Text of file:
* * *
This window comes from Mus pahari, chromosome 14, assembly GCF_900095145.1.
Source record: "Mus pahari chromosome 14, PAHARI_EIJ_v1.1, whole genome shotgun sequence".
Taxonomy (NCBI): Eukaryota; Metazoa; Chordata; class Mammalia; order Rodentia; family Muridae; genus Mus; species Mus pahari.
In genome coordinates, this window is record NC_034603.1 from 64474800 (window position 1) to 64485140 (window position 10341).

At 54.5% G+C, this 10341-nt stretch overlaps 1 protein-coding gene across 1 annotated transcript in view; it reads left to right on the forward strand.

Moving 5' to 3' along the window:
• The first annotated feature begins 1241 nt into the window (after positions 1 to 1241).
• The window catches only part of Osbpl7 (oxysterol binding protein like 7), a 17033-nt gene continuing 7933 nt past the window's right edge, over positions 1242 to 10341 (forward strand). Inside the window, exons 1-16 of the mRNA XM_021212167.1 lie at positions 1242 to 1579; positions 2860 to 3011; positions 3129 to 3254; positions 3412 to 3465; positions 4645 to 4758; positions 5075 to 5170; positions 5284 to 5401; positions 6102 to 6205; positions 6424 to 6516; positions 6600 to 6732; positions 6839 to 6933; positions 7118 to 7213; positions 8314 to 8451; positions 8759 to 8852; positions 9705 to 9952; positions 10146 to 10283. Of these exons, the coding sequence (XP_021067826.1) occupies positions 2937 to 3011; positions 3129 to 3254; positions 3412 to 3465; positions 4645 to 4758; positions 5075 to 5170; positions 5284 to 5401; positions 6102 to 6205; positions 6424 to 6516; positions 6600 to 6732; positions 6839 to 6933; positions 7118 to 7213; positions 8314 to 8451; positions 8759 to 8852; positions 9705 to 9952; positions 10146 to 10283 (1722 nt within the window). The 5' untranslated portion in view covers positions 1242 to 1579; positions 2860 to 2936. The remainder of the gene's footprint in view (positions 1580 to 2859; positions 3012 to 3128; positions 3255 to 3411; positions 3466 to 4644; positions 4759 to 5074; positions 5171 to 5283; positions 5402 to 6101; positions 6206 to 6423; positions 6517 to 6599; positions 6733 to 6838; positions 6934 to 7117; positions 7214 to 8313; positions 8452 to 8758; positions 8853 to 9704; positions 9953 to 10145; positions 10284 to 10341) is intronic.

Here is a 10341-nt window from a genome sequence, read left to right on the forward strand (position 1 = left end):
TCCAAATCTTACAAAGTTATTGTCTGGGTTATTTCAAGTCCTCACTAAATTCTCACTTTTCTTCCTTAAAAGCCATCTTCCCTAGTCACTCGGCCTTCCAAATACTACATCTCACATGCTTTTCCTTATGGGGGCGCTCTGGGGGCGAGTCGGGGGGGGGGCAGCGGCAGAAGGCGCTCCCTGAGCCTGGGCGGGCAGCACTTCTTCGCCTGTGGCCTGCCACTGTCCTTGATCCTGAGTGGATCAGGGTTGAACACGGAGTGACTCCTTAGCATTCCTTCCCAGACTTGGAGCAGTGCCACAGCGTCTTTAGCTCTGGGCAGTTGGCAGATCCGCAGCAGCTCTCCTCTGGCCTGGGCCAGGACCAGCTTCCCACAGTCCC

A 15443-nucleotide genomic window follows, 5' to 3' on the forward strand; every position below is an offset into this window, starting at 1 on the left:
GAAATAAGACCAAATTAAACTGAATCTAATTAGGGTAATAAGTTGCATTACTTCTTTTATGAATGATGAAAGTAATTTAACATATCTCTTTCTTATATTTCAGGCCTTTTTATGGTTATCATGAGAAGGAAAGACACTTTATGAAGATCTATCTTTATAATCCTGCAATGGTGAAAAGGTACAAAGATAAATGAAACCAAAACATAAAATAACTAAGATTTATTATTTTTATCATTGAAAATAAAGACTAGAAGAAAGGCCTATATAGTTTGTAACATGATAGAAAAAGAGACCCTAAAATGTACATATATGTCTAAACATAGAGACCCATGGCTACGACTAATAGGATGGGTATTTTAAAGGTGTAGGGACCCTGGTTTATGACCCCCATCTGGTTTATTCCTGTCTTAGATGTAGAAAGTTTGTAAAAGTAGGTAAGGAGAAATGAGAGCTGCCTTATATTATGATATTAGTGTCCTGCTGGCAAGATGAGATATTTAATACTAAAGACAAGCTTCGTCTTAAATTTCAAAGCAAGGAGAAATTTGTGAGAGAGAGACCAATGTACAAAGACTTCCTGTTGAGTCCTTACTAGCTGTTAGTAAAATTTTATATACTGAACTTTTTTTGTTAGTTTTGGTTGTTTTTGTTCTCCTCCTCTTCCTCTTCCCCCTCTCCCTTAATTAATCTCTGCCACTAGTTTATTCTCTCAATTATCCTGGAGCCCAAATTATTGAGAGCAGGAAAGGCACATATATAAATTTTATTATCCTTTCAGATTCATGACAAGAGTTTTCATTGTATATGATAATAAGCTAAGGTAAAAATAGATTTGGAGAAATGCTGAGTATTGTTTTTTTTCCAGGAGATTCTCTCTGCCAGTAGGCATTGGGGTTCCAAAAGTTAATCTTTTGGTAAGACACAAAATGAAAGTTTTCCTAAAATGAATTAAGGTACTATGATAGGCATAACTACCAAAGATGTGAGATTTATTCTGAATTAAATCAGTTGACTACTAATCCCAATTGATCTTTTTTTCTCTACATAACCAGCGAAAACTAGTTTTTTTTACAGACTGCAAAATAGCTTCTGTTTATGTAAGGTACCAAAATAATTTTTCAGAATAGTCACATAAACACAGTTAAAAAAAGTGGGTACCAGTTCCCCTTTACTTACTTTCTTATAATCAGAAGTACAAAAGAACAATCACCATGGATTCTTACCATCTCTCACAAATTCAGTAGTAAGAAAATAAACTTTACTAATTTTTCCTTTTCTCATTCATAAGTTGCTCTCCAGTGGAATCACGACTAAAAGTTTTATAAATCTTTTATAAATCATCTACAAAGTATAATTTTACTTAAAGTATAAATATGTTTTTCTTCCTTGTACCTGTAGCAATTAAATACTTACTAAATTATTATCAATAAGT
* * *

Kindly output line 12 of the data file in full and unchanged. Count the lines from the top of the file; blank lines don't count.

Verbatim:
GAAATAAGACCAAATTAAACTGAATCTAATTAGGGTAATAAGTTGCATTACTTCTTTTATGAATGATGAAAGTAATTTAACATATCTCTTTCTTATATTTCAGGCCTTTTTATGGTTATCATGAGAAGGAAAGACACTTTATGAAGATCTATCTTTATAATCCTGCAATGGTGAAAAGGTACAAAGATAAATGAAACCAAAACATAAAATAACTAAGATTTATTATTTTTATCATTGAAAATAAAGACTAGAAGAAAGGCCTATATAGTTTGTAACATGATAGAAAAAGAGACCCTAAAATGTACATATATGTCTAAACATAGAGACCCATGGCTACGACTAATAGGATGGGTATTTTAAAGGTGTAGGGACCCTGGTTTATGACCCCCATCTGGTTTATTCCTGTCTTAGATGTAGAAAGTTTGTAAAAGTAGGTAAGGAGAAATGAGAGCTGCCTTATATTATGATATTAGTGTCCTGCTGGCAAGATGAGATATTTAATACTAAAGACAAGCTTCGTCTTAAATTTCAAAGCAAGGAGAAATTTGTGAGAGAGAGACCAATGTACAAAGACTTCCTGTTGAGTCCTTACTAGCTGTTAGTAAAATTTTATATACTGAACTTTTTTTGTTAGTTTTGGTTGTTTTTGTTCTCCTCCTCTTCCTCTTCCCCCTCTCCCTTAATTAATCTCTGCCACTAGTTTATTCTCTCAATTATCCTGGAGCCCAAATTATTGAGAGCAGGAAAGGCACATATATAAATTTTATTATCCTTTCAGATTCATGACAAGAGTTTTCATTGTATATGATAATAAGCTAAGGTAAAAATAGATTTGGAGAAATGCTGAGTATTGTTTTTTTTCCAGGAGATTCTCTCTGCCAGTAGGCATTGGGGTTCCAAAAGTTAATCTTTTGGTAAGACACAAAATGAAAGTTTTCCTAAAATGAATTAAGGTACTATGATAGGCATAACTACCAAAGATGTGAGATTTATTCTGAATTAAATCAGTTGACTACTAATCCCAATTGATCTTTTTTTCTCTACATAACCAGCGAAAACTAGTTTTTTTTACAGACTGCAAAATAGCTTCTGTTTATGTAAGGTACCAAAATAATTTTTCAGAATAGTCACATAAACACAGTTAAAAAAAGTGGGTACCAGTTCCCCTTTACTTACTTTCTTATAATCAGAAGTACAAAAGAACAATCACCATGGATTCTTACCATCTCTCACAAATTCAGTAGTAAGAAAATAAACTTTACTAATTTTTCCTTTTCTCATTCATAAGTTGCTCTCCAGTGGAATCACGACTAAAAGTTTTATAAATCTTTTATAAATCATCTACAAAGTATAATTTTACTTAAAGTATAAATATGTTTTTCTTCCTTGTACCTGTAGCAATTAAATACTTACTAAATTATTATCAATAAGT